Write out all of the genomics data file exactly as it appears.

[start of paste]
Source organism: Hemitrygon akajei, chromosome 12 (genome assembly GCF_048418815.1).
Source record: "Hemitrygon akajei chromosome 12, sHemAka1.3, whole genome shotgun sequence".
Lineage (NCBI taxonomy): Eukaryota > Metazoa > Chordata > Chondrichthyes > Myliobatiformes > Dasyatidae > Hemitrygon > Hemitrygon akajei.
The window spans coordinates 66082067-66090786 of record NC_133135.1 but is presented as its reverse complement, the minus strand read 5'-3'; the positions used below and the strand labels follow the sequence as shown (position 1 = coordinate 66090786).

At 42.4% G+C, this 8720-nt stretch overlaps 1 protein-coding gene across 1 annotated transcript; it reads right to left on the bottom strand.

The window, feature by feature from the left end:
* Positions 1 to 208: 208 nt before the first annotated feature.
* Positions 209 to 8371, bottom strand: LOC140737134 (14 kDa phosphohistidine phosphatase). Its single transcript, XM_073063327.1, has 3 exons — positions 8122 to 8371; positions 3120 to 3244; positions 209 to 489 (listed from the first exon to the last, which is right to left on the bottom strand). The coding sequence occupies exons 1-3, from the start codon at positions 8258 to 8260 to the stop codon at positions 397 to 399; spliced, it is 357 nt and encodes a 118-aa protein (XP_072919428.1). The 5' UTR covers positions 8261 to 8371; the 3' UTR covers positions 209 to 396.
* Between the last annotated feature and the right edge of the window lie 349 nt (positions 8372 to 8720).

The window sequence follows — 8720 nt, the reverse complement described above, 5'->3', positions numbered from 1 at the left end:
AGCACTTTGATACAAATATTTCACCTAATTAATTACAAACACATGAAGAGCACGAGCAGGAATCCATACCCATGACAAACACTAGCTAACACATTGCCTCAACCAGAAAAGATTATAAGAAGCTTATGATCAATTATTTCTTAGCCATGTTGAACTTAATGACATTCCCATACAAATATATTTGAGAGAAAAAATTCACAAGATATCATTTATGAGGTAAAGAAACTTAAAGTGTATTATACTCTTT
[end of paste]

Source organism: Hemitrygon akajei, chromosome 12 (genome assembly GCF_048418815.1).
Source record: "Hemitrygon akajei chromosome 12, sHemAka1.3, whole genome shotgun sequence".
Lineage (NCBI taxonomy): Eukaryota > Metazoa > Chordata > Chondrichthyes > Myliobatiformes > Dasyatidae > Hemitrygon > Hemitrygon akajei.
The window spans coordinates 66082067-66090786 of record NC_133135.1 but is presented as its reverse complement, the minus strand read 5'-3'; the positions used below and the strand labels follow the sequence as shown (position 1 = coordinate 66090786).

At 42.4% G+C, this 8720-nt stretch overlaps 1 protein-coding gene across 1 annotated transcript; it reads right to left on the bottom strand.

The window, feature by feature from the left end:
* Positions 1 to 208: 208 nt before the first annotated feature.
* Positions 209 to 8371, bottom strand: LOC140737134 (14 kDa phosphohistidine phosphatase). Its single transcript, XM_073063327.1, has 3 exons — positions 8122 to 8371; positions 3120 to 3244; positions 209 to 489 (listed from the first exon to the last, which is right to left on the bottom strand). The coding sequence occupies exons 1-3, from the start codon at positions 8258 to 8260 to the stop codon at positions 397 to 399; spliced, it is 357 nt and encodes a 118-aa protein (XP_072919428.1). The 5' UTR covers positions 8261 to 8371; the 3' UTR covers positions 209 to 396.
* Between the last annotated feature and the right edge of the window lie 349 nt (positions 8372 to 8720).

The window sequence follows — 8720 nt, the reverse complement described above, 5'->3', positions numbered from 1 at the left end:
AGCACTTTGATACAAATATTTCACCTAATTAATTACAAACACATGAAGAGCACGAGCAGGAATCCATACCCATGACAAACACTAGCTAACACATTGCCTCAACCAGAAAAGATTATAAGAAGCTTATGATCAATTATTTCTTAGCCATGTTGAACTTAATGACATTCCCATACAAATATATTTGAGAGAAAAAATTCACAAGATATCATTTATGAGGTAAAGAAACTTAAAGTGTATTATACTCTTT